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Surgical Treatment of Congenital Vertebral Displacement Type A in the Sagittal Plane Only: A Retrospective Study Involving Eleven Cases

Zarzycki, Daniel, MD, PhD; Rymarczyk, Adrian, MD; Bakalarek, Bogdan, MD; Kalicinski, Mariusz, MD; Winiarski, Aleksander, MD

Deformity
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Study Design.  The essence of congenital vertebral displacement Type A pathology is a congenital structure defect including a vertebral or intervertebral disc with instant curvature of the spinal canal in the sagittal plane. Clinically this defect assumes the shape of kyphosis or kyphoscoliosis. A retrospective review of 11 patients with this congenital deformity was conducted.

Objectives.  To evaluate the effectiveness of surgical treatment for congenital vertebral displacement, and to establish the optimal operative management.

Methods.  Nine patients with a mean age of 3.3 years (range, 1.8–5.5 years) underwent surgery. Two patients were treated conservatively. All the patients underwent radiologic investigation, which included radiographs, three-dimensional computed tomography scans, and magnetic resonance imaging scans. The neurologic condition was assessed by clinical neurologic examination and somatosensory-evoked potentials. The following surgical techniques were performed: 13 posterior fusions in situ in eight patients; 4 anterior fusions in situ in four patients, 8 total or partial vertebrectomies with anterior fusion and stabilization using cylindric cage in 6 patients, 3 total or partial vertebrectomies with anterior fusion and stabilization using fibula graft in 3 patients, and 5 posterior fusions with instrumentation in 2 patients. The total mean follow-up period was 5.7 years (range, 2.1–9.9 years).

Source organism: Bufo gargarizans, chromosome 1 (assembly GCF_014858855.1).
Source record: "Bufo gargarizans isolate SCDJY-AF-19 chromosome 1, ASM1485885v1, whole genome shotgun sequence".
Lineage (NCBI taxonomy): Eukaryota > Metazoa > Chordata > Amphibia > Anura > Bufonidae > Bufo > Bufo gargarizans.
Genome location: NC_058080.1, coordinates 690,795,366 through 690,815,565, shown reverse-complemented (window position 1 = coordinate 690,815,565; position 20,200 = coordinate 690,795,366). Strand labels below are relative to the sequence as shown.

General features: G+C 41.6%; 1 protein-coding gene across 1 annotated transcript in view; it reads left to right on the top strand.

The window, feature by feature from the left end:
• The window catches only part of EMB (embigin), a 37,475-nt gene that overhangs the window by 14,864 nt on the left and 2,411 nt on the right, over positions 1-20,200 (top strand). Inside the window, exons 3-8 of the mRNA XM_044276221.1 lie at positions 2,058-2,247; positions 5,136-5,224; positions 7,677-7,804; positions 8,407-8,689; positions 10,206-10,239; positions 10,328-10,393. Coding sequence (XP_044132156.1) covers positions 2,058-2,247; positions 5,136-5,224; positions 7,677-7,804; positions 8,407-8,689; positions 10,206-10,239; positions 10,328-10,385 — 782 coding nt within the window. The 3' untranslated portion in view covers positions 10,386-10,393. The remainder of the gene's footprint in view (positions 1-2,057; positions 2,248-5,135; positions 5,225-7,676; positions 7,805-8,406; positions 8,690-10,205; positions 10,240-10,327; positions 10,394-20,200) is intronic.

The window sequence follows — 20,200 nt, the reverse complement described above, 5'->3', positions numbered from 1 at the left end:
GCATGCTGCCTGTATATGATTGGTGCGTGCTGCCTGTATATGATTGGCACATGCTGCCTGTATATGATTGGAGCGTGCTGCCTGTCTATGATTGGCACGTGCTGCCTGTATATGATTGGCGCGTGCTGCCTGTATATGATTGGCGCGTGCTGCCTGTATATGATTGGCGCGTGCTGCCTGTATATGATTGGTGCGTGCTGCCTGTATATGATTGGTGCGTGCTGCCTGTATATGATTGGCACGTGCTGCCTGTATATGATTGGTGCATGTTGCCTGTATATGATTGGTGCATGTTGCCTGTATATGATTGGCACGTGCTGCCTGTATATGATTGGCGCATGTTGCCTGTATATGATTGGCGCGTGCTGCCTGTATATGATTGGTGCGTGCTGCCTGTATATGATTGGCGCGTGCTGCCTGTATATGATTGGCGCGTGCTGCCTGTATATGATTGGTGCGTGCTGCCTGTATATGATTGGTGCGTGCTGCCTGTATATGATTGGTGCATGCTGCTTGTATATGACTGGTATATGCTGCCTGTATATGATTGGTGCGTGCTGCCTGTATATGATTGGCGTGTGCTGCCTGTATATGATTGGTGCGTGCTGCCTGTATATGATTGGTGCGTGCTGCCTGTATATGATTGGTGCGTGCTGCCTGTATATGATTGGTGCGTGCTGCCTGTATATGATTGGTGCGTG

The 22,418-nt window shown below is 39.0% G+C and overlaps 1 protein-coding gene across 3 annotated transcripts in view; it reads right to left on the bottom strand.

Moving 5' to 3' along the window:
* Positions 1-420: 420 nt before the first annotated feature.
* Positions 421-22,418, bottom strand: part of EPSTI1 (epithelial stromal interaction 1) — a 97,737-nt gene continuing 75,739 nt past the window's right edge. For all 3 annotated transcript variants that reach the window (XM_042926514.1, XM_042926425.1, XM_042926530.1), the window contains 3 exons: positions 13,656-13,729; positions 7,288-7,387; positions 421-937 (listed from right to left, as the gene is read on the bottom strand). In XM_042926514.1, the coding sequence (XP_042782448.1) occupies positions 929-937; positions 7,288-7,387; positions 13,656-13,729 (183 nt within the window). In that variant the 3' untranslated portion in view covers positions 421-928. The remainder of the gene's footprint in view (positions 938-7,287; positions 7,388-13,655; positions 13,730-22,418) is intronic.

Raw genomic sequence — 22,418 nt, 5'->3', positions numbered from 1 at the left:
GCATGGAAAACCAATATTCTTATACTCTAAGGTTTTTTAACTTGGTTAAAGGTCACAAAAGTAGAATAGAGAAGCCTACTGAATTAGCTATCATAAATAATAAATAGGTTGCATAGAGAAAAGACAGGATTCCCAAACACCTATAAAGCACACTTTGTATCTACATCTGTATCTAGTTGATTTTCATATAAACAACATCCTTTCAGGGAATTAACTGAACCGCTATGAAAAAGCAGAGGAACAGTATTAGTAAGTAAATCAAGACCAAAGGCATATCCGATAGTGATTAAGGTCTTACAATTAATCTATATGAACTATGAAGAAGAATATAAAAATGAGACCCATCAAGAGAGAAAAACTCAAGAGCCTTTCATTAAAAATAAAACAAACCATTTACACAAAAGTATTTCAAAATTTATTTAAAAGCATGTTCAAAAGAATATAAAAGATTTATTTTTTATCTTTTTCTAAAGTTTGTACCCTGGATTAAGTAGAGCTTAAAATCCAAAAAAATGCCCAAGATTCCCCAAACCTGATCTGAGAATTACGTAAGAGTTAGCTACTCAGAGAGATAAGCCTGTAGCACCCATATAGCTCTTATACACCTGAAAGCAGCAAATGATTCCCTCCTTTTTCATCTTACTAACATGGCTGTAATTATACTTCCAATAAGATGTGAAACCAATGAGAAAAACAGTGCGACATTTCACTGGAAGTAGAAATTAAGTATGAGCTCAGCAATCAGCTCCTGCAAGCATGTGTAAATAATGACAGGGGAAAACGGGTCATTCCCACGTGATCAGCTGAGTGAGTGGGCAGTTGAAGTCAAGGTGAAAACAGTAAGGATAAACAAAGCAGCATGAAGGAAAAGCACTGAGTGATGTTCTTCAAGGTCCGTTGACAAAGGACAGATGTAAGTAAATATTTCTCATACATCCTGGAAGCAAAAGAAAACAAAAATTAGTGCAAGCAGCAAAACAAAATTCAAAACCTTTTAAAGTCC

Results.  The mean follow-up period after the last operation was 22 months (range, 2–48 months). The general results observed during the follow-up period were as follows. Deformity stabilization was obtained in six patients, whereas it was still progressive in three patients. In five patients, regression of neurologic deficits was obtained, whereas in patients, it was stable. Progression of neurologic deficits was observed in one patient (paraplegia). Retrospectively, the best clinical results were achieved after extensive decompression of the spinal cord with anterior stabilization of the spine using a cylindric cage or fibula autograft. These procedures were preceded or followed by posterior fusion.

Conclusions.  The findings showed that only extensive vertebrectomy and anterior stabilization using a cylindric cage or fibula graft combined in one operative procedure, preceded or followed by posterior fusion, ensures patients against progression of neurologic deficits and deformity of spine.

From Jagiellonian University Medical College Department of Pediatric Orthopaedics and Rehabilitation, Zakopane, Poland.

Acknowledgment date: February 20, 2001.

First revision date: May 14, 2001.

Acceptance date: June 4, 2001.

Device status category: 1.

Conflict of interest category: 12,14.

Address reprint requests to

Daniel Zarzycki, MD, PhD

Jagiellonian University Medical College Department of Pediatric Orthopaedics and Rehabilitation

ul. Balzera 15

34-501 Zakopane, Poland

E-mail: klinika@zakopane.top.pl

© 2002 Lippincott Williams & Wilkins, Inc.